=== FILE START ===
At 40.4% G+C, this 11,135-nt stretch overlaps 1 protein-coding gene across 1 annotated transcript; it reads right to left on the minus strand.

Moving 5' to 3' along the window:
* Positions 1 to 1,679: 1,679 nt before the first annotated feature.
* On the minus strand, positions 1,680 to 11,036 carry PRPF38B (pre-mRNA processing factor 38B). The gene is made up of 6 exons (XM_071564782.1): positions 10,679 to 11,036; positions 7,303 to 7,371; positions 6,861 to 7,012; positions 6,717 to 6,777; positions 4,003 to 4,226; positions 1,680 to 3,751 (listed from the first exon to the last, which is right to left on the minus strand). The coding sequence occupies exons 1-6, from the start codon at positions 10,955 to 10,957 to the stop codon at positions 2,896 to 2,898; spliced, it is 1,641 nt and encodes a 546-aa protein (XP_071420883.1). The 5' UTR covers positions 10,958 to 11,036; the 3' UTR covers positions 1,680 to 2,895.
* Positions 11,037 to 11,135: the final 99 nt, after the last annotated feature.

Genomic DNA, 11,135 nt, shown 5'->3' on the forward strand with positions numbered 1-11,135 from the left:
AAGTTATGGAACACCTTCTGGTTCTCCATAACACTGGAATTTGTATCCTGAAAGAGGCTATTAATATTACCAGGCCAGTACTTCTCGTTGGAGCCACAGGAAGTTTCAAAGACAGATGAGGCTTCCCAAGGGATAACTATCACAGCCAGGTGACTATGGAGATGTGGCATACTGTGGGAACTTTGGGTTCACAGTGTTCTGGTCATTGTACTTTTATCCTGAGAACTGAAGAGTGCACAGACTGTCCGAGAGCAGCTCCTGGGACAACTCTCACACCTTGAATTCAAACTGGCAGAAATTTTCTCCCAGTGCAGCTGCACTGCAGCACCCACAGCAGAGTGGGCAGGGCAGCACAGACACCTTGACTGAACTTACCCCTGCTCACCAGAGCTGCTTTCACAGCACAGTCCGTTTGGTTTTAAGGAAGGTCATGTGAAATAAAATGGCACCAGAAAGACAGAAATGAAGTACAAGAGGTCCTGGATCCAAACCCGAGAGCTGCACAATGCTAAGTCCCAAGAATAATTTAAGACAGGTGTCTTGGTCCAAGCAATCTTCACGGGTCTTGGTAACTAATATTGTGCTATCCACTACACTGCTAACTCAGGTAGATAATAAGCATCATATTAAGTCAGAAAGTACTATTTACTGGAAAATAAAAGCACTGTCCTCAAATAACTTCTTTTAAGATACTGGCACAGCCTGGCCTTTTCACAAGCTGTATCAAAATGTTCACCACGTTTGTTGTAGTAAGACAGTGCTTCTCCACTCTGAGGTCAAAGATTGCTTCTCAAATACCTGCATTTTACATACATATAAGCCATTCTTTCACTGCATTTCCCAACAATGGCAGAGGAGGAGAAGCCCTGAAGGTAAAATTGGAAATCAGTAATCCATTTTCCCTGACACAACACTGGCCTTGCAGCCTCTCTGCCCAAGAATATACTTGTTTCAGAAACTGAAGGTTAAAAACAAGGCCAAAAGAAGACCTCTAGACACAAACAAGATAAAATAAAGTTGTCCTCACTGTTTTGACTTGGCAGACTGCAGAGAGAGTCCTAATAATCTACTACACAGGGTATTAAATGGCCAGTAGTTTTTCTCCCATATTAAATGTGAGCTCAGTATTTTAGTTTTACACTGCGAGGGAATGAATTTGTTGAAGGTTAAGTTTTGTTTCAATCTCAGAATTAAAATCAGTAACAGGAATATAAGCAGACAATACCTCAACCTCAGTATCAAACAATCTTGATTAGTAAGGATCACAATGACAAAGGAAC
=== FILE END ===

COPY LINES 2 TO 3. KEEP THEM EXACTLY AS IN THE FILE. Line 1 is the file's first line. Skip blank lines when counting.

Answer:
Moving 5' to 3' along the window:
* Positions 1 to 1,679: 1,679 nt before the first annotated feature.